Kristin Baird, RN, BSN, MHA (2/14/2012 at 9:07 AM)
Thanks for a great article. The real teeth behind a great patient experience is the culture which requires dedicated leadership and clear accountability. I often see healthcare leaders panicking about HCAHPS and then scurrying to enroll front line staff in "smile lessons." In this attempt to fix what's broken, they end up with a short term surge followed by a return to "business as usual." The examples you cite here demonstrate that it takes a compelling vision articulated by top leaders and driven by front line managers who hold staff accountable and know how to coach,mentor, model and manage for consistent service behaviors. That won't happen through sheer hope, it must be by design and without ever taking your eye off the ball. As for a definition - I ascribe to The Beryl Institute's which is - "the sum of all interactions, shaped by an organization's culture, that influence patient perceptions across the continuum of care."

Jason Wolf (2/13/2012 at 4:11 PM)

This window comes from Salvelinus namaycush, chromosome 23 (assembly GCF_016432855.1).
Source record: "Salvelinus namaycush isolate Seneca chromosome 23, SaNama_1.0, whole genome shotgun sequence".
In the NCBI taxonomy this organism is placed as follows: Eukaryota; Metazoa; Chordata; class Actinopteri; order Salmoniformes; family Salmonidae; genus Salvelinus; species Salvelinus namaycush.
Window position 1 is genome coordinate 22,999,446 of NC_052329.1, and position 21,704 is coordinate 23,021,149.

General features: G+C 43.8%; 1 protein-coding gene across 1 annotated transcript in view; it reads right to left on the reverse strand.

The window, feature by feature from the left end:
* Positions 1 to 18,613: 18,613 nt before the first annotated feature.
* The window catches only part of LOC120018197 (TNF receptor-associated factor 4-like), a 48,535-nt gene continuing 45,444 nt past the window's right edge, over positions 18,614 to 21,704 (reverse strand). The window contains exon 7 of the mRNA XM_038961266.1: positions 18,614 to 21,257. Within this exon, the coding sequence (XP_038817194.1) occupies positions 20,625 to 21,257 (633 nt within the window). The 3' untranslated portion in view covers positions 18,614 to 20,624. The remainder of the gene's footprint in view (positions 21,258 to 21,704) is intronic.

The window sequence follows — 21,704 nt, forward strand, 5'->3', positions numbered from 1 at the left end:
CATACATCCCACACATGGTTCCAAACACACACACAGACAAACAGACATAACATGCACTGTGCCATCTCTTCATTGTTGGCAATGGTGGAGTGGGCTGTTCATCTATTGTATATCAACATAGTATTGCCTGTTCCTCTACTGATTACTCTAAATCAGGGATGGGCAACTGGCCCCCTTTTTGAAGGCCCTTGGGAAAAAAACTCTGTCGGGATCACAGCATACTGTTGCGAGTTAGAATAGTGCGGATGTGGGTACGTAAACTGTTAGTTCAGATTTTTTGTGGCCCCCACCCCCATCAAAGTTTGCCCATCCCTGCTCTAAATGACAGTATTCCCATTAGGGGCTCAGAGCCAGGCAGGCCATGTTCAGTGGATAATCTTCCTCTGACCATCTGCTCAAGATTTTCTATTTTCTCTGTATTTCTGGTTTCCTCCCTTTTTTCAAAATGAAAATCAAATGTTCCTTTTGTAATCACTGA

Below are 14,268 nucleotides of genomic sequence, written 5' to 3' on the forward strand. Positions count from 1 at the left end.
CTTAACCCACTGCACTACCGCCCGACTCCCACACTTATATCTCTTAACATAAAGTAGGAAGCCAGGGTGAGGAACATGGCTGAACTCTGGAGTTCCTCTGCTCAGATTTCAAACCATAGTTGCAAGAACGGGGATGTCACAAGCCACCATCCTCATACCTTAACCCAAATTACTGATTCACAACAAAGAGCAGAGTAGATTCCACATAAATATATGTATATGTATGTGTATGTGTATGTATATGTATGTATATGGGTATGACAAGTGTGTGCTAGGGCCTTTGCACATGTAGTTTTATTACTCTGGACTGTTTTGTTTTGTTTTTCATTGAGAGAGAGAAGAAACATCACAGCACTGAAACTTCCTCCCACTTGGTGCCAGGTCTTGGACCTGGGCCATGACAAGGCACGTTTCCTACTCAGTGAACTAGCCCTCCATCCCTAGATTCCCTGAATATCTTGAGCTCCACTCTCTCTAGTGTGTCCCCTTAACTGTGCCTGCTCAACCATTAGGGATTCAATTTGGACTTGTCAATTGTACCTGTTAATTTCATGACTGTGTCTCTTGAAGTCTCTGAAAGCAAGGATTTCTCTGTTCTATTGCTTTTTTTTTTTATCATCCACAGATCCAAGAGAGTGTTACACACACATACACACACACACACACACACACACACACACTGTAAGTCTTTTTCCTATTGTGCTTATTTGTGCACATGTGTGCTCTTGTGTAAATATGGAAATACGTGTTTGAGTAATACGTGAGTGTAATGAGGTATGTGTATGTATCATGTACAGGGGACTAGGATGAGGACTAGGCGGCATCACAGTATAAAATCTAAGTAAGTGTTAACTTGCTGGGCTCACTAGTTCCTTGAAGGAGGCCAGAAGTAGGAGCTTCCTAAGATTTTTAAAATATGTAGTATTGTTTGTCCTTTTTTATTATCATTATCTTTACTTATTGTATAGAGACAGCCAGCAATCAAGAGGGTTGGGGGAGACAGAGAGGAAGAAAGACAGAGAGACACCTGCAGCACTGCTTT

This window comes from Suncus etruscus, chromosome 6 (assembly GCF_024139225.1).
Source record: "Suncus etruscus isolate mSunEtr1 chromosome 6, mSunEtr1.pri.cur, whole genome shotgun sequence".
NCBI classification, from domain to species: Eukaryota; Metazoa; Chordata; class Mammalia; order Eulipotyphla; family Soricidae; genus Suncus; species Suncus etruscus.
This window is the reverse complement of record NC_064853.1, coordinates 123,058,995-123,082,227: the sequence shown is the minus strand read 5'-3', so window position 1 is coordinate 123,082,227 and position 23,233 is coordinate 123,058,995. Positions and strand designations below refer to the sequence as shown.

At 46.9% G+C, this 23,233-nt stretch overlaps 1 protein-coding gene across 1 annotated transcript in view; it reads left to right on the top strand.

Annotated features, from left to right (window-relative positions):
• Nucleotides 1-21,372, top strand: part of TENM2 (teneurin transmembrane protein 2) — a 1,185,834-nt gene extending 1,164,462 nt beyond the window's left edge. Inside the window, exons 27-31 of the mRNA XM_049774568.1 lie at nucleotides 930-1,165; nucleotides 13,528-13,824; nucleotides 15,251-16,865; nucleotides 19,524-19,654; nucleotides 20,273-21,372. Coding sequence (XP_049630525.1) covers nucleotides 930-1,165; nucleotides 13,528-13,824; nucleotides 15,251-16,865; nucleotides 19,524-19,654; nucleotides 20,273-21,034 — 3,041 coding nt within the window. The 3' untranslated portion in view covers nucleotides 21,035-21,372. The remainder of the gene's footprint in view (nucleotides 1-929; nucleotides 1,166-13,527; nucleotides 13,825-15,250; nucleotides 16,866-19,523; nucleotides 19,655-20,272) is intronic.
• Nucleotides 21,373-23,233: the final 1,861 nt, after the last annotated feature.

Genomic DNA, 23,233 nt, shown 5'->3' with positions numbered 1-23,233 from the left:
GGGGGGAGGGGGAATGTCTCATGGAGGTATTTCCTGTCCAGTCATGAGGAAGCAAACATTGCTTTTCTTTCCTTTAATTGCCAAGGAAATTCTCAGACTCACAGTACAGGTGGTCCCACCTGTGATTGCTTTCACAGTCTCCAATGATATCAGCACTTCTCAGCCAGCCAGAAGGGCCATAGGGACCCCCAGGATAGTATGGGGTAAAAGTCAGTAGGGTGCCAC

You pose an interesting challenge as it pertains to the patient experience. In speaking with leaders around the country your article captures some of the very keys we saw that can drive patient experience success. First and foremost is a DEFINITION. In working with healthcare leaders around the US they helped us define the patient experience as "the sum of all interactions, shaped by an organization's culture, that influence patient perceptions across the continuum of care". In fact, recent research from The Beryl Institute has shown that only 27% of healthcare leaders actually have a definition for patient experience. The key in the definition is as Dr. Merlino shares about the Cleveland Clinic experience or Dr. Feinberg talks about at UCLA, that the patient experience occurs at every potential encounter. More importantly it is grounded on the culture of an organization...the people, expected and accepted behaviors and the very way in which a healthcare organization engages with its patients and families. The last key in the definition is that patient experience is not just within the four walls of the clinical experience...but must be part of a systemic effort that starts well before the clinical encounter and continues well beyond its completion. Second, after definition, organizations need to consider a FOCUSED ROLE to drive patient experience efforts. Dr. Merlino serves at a senior level as the Chief Experience Officer for the Cleveland Clinic. While not everyone needs that title, having a senior level leader with not just accountability, but full ownership for the overall experience ensures greater success. Third, healthcare organizations need to recognize that experience is MORE THAN A SURVEY, teaching to the test only gets you good test scores, not necessarily powerful experiences. Lastly as your article suggests is the COMMITMENT OF LEADERSHIP. It may seem cliché to say it starts at the top, but the same study mentioned above revealed that the top driver of patient experience success, recognized by more than 72 percent of respondents, was strong, visible support from the top. Would love to know other's thoughts on these priorities as well as these research results.